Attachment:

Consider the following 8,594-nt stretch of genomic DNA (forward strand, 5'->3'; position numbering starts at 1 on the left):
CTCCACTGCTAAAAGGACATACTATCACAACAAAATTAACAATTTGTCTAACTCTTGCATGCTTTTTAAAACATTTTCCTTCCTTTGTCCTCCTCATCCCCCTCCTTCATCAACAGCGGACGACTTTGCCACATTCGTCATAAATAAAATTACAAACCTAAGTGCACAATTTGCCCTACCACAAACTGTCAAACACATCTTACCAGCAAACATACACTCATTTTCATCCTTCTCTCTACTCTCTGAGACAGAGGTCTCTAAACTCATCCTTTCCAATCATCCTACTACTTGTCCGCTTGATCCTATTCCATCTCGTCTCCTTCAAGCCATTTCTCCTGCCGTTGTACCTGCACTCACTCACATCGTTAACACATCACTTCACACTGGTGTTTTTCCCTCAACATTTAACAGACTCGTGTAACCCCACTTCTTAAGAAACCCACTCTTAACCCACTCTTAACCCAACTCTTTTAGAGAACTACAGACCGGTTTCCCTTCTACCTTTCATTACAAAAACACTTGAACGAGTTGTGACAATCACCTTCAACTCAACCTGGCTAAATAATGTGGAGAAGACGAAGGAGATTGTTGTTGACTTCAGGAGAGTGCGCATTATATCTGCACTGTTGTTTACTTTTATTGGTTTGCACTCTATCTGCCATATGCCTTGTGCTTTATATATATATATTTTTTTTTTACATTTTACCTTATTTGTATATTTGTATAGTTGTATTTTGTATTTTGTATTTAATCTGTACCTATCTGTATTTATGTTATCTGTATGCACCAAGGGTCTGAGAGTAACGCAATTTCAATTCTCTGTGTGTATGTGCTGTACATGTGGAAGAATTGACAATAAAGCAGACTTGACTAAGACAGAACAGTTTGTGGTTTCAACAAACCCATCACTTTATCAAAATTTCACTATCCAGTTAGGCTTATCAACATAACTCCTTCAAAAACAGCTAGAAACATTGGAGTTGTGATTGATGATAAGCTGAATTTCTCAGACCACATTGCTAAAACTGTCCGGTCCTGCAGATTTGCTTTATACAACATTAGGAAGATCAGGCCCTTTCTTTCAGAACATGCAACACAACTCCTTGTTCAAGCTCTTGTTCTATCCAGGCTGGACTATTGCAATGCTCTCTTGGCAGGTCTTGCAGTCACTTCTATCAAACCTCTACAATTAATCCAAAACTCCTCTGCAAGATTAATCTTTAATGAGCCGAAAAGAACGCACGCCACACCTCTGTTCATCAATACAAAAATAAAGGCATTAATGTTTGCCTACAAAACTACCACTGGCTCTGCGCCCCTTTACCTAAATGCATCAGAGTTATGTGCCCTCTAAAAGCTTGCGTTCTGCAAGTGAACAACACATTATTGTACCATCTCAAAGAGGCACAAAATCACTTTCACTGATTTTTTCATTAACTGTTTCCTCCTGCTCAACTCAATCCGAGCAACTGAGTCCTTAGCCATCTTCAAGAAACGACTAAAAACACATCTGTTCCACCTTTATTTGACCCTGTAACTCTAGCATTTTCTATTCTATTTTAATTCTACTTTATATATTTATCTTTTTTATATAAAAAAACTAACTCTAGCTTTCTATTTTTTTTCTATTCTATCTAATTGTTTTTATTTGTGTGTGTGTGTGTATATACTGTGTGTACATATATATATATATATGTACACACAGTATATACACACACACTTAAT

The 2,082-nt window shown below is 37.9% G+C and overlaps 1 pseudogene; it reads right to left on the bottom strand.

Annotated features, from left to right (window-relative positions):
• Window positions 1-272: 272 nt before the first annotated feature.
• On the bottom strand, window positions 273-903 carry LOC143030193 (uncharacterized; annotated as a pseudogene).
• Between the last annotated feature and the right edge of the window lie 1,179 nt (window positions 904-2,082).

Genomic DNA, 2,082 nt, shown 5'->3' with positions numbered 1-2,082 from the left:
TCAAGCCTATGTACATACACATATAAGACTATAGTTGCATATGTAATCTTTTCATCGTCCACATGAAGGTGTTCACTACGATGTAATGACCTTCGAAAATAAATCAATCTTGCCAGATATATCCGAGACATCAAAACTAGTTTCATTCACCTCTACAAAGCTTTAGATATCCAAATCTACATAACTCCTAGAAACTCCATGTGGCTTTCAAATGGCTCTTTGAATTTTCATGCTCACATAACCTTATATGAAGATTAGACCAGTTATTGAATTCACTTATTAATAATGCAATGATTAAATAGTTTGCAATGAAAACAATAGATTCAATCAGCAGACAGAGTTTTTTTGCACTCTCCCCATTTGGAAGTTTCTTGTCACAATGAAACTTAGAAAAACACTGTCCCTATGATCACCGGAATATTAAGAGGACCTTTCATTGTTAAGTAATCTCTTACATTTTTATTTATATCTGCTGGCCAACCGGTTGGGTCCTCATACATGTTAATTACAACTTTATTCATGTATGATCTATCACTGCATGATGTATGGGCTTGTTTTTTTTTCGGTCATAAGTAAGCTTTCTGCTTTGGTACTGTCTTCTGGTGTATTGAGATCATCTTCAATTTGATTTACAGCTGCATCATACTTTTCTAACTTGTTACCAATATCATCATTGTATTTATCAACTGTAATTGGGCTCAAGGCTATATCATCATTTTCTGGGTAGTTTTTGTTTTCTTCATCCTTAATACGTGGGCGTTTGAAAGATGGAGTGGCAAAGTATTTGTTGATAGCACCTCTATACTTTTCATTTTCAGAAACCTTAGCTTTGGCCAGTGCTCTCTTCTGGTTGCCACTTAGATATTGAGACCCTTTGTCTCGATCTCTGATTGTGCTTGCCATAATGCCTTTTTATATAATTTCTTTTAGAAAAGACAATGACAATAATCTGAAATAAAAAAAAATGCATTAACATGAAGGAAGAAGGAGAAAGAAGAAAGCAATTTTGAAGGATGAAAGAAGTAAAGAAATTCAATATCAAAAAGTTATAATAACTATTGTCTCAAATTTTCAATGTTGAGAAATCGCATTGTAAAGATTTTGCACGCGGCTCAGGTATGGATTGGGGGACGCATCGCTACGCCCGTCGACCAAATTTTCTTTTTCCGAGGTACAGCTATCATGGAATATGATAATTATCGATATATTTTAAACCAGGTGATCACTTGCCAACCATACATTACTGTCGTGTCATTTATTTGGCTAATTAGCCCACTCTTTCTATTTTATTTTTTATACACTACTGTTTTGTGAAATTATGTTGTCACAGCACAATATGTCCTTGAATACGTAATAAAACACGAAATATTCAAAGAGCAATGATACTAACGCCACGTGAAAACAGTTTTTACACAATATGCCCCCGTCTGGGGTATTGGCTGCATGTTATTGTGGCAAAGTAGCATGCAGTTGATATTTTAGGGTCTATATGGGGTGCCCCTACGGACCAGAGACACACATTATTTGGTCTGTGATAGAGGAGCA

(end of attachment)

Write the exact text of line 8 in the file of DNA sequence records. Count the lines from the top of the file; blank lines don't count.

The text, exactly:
Genomic DNA, 2,082 nt, shown 5'->3' with positions numbered 1-2,082 from the left: